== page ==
We often rave on about the materials used in clothing and how sustainable (or otherwise) they might be. We sing the delights of organic cotton, hemp and recycled PET, for example. However, in doing so, we are forgetting a most important point. 'Use' can have a higher environmental load than 'production'. Life Cycle Assessment (LCA) studies show that even in a short 2 year life span, over 75% of the energy consumption for apparel, comes from their laundering. With this, no doubt in mind, researchers at Clemson University plan on bringing us ‘self-cleaning’ clothes. Now, we noted something similar previously but the focus of this particular research project seems to be more on providing a better resistance to dirt, thus requiring less cleaning. Inspired by Lotus leaves, the University has devised a polymer film, which also includes silver nanotechnology particles. Just like the famed lily, when water is applied to the garment it beads up and rolls away, taking the dirt with it. They reckon you could just clean a suit by wiping it with a wet cloth! The researchers are confident they can enhance the same effect to shed body odour (a feature already touted by some sportwear manufacturers) and cigarette smell, also. About 3 years, they say, to commercialise their prototype 'self-cleaning' clothes. Can teenage boys wait that long? Guess they'll have to depend on Mum a while longer yet. Via ::Sports textiles [by WM]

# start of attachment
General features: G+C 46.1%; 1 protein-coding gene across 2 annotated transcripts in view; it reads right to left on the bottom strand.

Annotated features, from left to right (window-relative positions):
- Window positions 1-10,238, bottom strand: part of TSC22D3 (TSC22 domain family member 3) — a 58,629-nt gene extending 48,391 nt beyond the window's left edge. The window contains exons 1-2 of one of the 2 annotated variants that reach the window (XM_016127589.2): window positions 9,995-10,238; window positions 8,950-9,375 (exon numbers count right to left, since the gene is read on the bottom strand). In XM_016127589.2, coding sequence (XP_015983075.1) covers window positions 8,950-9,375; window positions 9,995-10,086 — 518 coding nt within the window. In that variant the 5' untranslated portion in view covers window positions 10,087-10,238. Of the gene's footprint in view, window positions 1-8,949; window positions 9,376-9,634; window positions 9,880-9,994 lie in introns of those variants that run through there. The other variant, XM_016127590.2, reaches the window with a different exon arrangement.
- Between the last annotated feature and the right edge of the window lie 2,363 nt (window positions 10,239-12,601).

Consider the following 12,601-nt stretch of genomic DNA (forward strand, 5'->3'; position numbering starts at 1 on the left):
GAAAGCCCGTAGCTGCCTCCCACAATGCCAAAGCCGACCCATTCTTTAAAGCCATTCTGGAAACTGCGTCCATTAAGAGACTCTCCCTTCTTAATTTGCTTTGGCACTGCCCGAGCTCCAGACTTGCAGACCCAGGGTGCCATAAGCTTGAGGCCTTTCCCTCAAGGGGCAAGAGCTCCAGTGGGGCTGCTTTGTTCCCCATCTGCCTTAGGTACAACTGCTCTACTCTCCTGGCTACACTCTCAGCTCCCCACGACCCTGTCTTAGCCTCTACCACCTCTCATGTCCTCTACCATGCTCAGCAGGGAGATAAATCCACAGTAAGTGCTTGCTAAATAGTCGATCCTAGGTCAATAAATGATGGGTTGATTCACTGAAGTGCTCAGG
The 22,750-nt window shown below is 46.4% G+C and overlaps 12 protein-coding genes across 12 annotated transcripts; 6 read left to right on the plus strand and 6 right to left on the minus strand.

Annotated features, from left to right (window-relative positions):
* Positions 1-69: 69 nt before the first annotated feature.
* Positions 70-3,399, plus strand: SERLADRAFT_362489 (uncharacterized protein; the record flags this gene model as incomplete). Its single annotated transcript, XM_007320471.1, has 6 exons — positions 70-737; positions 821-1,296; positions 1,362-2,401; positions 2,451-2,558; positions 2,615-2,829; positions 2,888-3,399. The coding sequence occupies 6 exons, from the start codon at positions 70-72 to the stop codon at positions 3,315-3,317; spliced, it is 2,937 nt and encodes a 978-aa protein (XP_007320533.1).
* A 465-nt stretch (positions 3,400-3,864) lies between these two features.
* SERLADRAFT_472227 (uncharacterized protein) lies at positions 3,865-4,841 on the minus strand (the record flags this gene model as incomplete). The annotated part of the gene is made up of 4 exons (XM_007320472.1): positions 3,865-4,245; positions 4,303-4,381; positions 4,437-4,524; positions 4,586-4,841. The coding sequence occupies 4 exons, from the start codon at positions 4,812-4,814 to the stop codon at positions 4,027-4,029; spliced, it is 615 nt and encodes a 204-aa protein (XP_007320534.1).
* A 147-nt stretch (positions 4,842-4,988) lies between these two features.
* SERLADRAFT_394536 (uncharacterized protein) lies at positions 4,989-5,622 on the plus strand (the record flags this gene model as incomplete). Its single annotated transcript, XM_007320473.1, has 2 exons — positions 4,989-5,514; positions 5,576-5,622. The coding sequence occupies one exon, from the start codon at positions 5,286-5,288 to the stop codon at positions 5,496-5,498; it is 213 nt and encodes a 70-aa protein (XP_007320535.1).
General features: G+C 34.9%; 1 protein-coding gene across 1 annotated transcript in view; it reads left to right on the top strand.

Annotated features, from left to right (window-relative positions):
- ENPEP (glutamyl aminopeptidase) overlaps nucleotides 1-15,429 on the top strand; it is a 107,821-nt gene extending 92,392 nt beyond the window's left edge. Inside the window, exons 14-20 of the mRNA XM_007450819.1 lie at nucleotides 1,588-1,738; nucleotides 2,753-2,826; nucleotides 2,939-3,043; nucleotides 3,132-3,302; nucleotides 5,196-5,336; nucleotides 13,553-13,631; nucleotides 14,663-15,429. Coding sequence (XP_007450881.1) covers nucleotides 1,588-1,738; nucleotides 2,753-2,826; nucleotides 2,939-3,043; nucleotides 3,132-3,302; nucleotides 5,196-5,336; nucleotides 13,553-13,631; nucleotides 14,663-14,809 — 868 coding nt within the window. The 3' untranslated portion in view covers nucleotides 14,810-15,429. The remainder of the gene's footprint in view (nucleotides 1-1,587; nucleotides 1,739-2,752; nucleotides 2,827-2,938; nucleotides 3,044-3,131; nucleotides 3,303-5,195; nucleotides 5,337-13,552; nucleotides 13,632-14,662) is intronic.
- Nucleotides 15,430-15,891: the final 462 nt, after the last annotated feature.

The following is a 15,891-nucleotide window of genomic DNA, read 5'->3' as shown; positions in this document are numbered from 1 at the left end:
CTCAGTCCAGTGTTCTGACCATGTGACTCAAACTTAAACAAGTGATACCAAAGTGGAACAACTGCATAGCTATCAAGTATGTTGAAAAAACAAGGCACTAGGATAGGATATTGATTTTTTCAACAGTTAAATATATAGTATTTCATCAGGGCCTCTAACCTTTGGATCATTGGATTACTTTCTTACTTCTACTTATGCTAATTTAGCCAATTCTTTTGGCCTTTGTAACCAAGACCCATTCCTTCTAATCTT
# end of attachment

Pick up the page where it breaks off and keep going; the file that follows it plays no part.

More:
PS: There is a car paint that offers similar benefits but more on that another time.
Cool photo was found here